Indiana University Bloomington IU Bloomington IUB

Place of Darkness

Rattner was a leading exponent of the figurative expressionist style that emerged in American art during the 1940s. Taking cues from German Expressionism, this work’s heavy black outlines and crowded composition recall the work of artists such as Max Beckmann. Reports of the Holocaust began appearing in the United States in 1942 and 1943 (especially in the Yiddish press), and it is tempting to see this painting as an allegory of the genocide. Rattner, whose parents had fled Russian anti-Semitism in the 1890s, later referred to this painting’s “apocalyptic content” and described its grotesque figures as sinners.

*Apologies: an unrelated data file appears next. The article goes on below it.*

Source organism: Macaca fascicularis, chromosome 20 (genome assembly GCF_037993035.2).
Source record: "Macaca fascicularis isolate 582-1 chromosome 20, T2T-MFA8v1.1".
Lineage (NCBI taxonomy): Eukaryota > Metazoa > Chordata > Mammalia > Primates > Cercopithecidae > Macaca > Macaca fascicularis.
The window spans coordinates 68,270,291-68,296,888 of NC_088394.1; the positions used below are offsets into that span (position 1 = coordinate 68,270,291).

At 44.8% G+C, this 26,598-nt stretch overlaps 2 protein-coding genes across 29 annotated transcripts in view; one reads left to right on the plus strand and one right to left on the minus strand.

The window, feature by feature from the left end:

Abraham Rattner
American, 1893‒1978
Place of Darkness
Oil on canvas
38 5/8 x 58 ½ in. (98.1 x 148.6 cm)
Sidney and Lois Eskenazi Museum of Art, Gift of Dr. and Mrs. Henry R. Hope, 58.42

Large image not available.